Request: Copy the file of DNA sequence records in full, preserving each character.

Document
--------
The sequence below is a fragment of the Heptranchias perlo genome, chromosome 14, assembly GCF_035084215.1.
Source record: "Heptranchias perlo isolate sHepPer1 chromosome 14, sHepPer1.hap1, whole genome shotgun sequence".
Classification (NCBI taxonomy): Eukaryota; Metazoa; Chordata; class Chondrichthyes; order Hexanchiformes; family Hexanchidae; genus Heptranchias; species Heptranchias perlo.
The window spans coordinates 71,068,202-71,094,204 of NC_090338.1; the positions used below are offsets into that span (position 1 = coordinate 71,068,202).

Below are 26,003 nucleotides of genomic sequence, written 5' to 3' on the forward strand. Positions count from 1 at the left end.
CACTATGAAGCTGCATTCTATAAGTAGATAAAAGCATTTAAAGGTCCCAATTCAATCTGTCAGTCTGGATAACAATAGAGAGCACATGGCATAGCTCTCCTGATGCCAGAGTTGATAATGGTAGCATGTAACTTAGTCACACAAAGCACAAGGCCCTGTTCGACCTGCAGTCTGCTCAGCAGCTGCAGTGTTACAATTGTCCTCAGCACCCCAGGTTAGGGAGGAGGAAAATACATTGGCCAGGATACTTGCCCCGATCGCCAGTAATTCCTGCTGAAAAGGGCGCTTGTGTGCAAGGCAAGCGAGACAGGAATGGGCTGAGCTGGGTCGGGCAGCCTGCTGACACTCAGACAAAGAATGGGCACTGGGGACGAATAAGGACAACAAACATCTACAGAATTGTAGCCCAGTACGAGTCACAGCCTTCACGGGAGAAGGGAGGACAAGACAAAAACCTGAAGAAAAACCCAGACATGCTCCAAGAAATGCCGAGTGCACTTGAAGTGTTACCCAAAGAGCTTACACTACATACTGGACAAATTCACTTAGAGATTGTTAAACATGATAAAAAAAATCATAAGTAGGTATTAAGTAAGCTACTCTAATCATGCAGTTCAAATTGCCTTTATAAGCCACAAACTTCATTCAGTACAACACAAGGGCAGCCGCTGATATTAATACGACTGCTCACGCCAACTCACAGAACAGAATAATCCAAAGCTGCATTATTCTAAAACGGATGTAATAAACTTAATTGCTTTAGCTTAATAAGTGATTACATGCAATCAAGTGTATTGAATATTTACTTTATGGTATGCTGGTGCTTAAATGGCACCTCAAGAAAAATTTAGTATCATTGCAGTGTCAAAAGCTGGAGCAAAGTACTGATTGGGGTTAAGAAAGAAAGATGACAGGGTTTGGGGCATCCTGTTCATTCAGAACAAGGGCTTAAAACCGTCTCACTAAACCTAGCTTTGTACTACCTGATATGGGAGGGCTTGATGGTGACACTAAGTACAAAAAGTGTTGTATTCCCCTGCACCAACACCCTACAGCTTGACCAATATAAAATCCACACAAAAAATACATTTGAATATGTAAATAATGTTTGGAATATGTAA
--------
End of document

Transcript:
The sequence below is a fragment of the Heptranchias perlo genome, chromosome 14, assembly GCF_035084215.1.
Source record: "Heptranchias perlo isolate sHepPer1 chromosome 14, sHepPer1.hap1, whole genome shotgun sequence".
Classification (NCBI taxonomy): Eukaryota; Metazoa; Chordata; class Chondrichthyes; order Hexanchiformes; family Hexanchidae; genus Heptranchias; species Heptranchias perlo.
The window spans coordinates 71,068,202-71,094,204 of NC_090338.1; the positions used below are offsets into that span (position 1 = coordinate 71,068,202).

Below are 26,003 nucleotides of genomic sequence, written 5' to 3' on the forward strand. Positions count from 1 at the left end.
CACTATGAAGCTGCATTCTATAAGTAGATAAAAGCATTTAAAGGTCCCAATTCAATCTGTCAGTCTGGATAACAATAGAGAGCACATGGCATAGCTCTCCTGATGCCAGAGTTGATAATGGTAGCATGTAACTTAGTCACACAAAGCACAAGGCCCTGTTCGACCTGCAGTCTGCTCAGCAGCTGCAGTGTTACAATTGTCCTCAGCACCCCAGGTTAGGGAGGAGGAAAATACATTGGCCAGGATACTTGCCCCGATCGCCAGTAATTCCTGCTGAAAAGGGCGCTTGTGTGCAAGGCAAGCGAGACAGGAATGGGCTGAGCTGGGTCGGGCAGCCTGCTGACACTCAGACAAAGAATGGGCACTGGGGACGAATAAGGACAACAAACATCTACAGAATTGTAGCCCAGTACGAGTCACAGCCTTCACGGGAGAAGGGAGGACAAGACAAAAACCTGAAGAAAAACCCAGACATGCTCCAAGAAATGCCGAGTGCACTTGAAGTGTTACCCAAAGAGCTTACACTACATACTGGACAAATTCACTTAGAGATTGTTAAACATGATAAAAAAAATCATAAGTAGGTATTAAGTAAGCTACTCTAATCATGCAGTTCAAATTGCCTTTATAAGCCACAAACTTCATTCAGTACAACACAAGGGCAGCCGCTGATATTAATACGACTGCTCACGCCAACTCACAGAACAGAATAATCCAAAGCTGCATTATTCTAAAACGGATGTAATAAACTTAATTGCTTTAGCTTAATAAGTGATTACATGCAATCAAGTGTATTGAATATTTACTTTATGGTATGCTGGTGCTTAAATGGCACCTCAAGAAAAATTTAGTATCATTGCAGTGTCAAAAGCTGGAGCAAAGTACTGATTGGGGTTAAGAAAGAAAGATGACAGGGTTTGGGGCATCCTGTTCATTCAGAACAAGGGCTTAAAACCGTCTCACTAAACCTAGCTTTGTACTACCTGATATGGGAGGGCTTGATGGTGACACTAAGTACAAAAAGTGTTGTATTCCCCTGCACCAACACCCTACAGCTTGACCAATATAAAATCCACACAAAAAATACATTTGAATATGTAAATAATGTTTGGAATATGTAA